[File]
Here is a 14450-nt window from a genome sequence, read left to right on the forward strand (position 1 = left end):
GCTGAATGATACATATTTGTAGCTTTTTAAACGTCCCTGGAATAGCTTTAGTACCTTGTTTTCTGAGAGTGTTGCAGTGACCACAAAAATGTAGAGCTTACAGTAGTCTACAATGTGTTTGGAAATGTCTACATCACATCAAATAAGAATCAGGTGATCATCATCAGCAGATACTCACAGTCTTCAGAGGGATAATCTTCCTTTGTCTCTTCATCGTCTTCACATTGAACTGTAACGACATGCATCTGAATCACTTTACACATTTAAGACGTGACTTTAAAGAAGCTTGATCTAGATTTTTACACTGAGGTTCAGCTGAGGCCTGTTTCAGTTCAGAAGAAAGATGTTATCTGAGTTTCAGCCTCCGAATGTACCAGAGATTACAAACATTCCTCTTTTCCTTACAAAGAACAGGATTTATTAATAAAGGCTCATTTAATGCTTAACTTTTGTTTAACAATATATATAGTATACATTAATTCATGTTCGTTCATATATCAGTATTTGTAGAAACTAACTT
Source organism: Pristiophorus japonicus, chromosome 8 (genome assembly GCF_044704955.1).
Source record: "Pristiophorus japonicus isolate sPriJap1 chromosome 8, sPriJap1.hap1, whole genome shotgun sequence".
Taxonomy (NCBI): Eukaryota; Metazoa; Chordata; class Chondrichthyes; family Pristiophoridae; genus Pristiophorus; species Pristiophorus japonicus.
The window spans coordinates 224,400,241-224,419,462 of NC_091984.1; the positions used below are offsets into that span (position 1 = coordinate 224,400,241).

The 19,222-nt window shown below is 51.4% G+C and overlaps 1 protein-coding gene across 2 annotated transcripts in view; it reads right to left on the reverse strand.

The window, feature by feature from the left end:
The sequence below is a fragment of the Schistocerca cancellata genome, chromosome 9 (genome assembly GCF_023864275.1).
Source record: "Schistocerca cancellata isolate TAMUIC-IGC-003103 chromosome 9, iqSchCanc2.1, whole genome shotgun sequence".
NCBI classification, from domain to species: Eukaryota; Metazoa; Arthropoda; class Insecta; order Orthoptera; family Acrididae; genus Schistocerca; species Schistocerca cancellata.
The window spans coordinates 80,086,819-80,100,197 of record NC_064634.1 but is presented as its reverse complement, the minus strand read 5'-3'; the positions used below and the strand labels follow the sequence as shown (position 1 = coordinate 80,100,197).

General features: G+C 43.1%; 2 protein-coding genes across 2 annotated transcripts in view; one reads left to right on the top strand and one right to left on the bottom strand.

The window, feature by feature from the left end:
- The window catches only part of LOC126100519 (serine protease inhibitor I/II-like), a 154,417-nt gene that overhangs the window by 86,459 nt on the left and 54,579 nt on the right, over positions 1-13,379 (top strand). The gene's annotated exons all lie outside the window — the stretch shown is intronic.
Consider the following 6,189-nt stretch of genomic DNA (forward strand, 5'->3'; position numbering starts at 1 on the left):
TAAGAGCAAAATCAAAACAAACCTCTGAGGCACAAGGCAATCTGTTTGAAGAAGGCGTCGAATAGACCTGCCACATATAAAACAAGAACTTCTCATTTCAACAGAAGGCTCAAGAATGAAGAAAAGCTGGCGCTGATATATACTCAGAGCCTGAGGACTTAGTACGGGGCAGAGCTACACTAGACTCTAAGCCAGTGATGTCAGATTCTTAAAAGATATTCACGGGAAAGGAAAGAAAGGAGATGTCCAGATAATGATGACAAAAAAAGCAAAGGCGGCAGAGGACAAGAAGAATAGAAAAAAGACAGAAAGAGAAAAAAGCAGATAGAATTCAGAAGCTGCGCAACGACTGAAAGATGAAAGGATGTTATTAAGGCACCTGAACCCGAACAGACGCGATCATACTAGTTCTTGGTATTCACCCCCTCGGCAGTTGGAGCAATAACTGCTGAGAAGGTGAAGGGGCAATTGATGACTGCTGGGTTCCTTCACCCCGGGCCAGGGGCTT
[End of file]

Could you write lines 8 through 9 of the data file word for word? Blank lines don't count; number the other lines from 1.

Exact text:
The window, feature by feature from the left end:
The sequence below is a fragment of the Schistocerca cancellata genome, chromosome 9 (genome assembly GCF_023864275.1).